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which was exceeding abundant toward me. Why was the venerable name of God so precious to my soul? why those penitential tears, those sighs and groans at the aboundings of sin? Why retire to the hedges, woods, and holes of the rocks, there to mourn over my sins, and the sins of my fellow-soldiers ? Not unto me, O Lord, not unto me; but unto thy nanie be glory and praise.
Once more, I cannot help realizing the hand of God, and see great reason to magnify him for the riches of his goodness, in affording me temporal supplies, when my poor fellow-sufferers have been pining with hunger for days together, without a morsel of bread, and fatigued with tedious marches ; an enemy before us, a desolate country behind us, and our provisionwaggons under the necessity of continuing two or three days journey in the rear, for fear of falling into the hands of the enemy. O! with what greediness have I seen the corn plucked off, the roots pulled up, and eaten, dirty as they were, while marching along; and after an eligagement, steaks have been cut off the
of the horses which have been killed in the battle, and broiled on the fire. But even in this calamitous situation, I never remember to have been
a whole day without bread. Either my loaf, like the widow's oil, held out, or I have not had an appetite, or something has occurred for
my relief, so that I have had a sufficiency, if not a feast. This also I would attribute, not to my own economy, but to the benificent hand of God. Oh! that there were in nie an heart to render unto him according to the benefits which I have received !
When all thy mercies, O my, God,
My rising soul surveys,
In wonder, love, and praise.
My daily thanks employ;
Those blessings to enjoy!
A peace being concluded, we were ordered home; where by the good hand of God we arrived in -safety, in March 1763, having been absent from England two years and ten months.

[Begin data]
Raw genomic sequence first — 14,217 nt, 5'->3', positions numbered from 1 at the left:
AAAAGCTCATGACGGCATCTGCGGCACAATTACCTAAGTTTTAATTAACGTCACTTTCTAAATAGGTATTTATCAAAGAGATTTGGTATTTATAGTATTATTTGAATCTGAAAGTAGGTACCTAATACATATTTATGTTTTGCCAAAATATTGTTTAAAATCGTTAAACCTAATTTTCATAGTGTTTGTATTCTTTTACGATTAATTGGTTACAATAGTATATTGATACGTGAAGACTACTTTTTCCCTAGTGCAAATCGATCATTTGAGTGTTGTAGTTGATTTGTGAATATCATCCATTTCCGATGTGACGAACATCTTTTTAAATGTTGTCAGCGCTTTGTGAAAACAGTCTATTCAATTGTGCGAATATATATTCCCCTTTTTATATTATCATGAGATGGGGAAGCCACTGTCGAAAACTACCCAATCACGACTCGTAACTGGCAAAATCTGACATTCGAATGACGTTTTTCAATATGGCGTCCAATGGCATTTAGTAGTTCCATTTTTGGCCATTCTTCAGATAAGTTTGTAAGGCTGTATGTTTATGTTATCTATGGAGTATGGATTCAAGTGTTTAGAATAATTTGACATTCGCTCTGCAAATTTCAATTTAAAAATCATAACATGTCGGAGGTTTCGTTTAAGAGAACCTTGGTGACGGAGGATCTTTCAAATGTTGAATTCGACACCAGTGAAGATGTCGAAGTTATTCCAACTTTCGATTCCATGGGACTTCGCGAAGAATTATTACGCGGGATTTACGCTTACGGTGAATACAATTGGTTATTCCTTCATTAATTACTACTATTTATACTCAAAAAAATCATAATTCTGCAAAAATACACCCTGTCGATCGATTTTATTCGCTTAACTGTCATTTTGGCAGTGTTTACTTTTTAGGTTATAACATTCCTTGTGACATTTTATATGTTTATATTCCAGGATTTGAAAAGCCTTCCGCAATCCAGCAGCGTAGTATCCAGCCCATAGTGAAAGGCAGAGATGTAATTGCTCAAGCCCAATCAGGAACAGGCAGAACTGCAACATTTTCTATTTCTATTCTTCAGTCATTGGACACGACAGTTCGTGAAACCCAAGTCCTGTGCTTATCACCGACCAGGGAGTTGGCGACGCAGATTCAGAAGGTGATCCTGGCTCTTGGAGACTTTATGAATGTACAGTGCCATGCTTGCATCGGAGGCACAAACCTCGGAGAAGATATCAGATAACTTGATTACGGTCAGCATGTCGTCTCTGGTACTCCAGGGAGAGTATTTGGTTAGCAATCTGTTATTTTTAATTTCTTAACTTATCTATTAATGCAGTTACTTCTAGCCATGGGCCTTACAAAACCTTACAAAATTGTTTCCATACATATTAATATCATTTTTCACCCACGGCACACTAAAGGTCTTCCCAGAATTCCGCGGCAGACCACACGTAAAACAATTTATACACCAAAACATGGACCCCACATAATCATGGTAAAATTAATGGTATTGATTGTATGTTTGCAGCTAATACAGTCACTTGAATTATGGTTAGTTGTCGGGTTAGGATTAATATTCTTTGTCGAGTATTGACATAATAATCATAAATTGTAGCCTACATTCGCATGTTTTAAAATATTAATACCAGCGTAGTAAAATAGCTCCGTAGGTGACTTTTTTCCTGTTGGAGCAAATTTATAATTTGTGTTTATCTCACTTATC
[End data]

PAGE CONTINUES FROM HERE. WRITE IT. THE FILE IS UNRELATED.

Voyage to Gibraltar and Morocco; and Return
In prospect of being brought again to my beloved native country, I began to entertain pleasing hopes that my trials were at an end. But we had no sooner dropped anchor in the river, than we were informed, that our route lay at the Post-office at Gravesend, where we were to land, and from thence march immediately to Southampton, there to wait for a vessel appointed to carry us to Gibraltar.
This did not much terrify me, as I understood we were to be reduced to the peace establishment, before we left EngJand. Knowing that my friends bad made many attempts to procure my liberty, I entertained a hope that by their assistance it would now be easily obtained. For this purpose, I wrote to them as soon as we were landed, to inform them where we were bound, and the shortness of our stay in England. My brother was at Southampton in a few days after we arrived there. He thought himself furnished with every requi
site to procure my discharge. The morning before he came, we had been reduced ; a number of fine men were discharged, who would have gladly remained, not knowing where to go, or what to do for a living. As soon as my brother had taken refreshment, he sent for me; and we immediately waited upon the commanding officer, who was lieutenant-colonel of the regiment, and captain of the company to which I belonged. Having informed the colonel of his business, he was told it could not be complied with ; my brother endeavoured to remonstrate with him, but to no purpose; the reason assigned was, that, had my behaviour been like some of
my comrades, he would have sent nie about my business; but, as it was, he would not part with me on any terms.
This was a very great disappointment indeed, particularly as so many likely men, more fit for service than myself, had been discharged. I thought this was poor encouragement for good behaviour. This disappointment operated much upon my mind, and produced an unhappy change in my conduct.
I gave myself up to loose company, drinking, and other kinds of vice. But, alas ! this was like so many goads in my side, and only added to my affliction. I had still, blessed be God, a tender conscience; I was not wholly given up to work iniquity, I sinned and repented, my transgressions were as a rod to punish me, and my temporary gratifi-, cations were followed with bitter reflections ; nor did it answer any good purpose as to obtaining my liberty. Thus I was obliged to continue in the army. Great indulgences were shewn to me, and very little notice was taken of what I did ; so that I was left to punish myself by my own folly. Perhaps, infinite wis. dom might see meet to continue me longer in this situatinn. to humble me. tn nrove me. and
shew me what was in my heart. During our stay here, I obtained leave to go honie, and see my friends, who continued their utmost efforts to obtain my liberty, but all to no purpose. I took my leave of them, and returned to my duty. The ships being ready to receive us, I was again obliged to bid farewell to my native shore. The regiment with all our stores being embarked, we dropped down the river to Portsmouth, where we joined five other regiments, with the convoy ; but here we were detained by contrary winds, during which time I flattered myself, that my friends in London would obtain my discharge. This continued for near three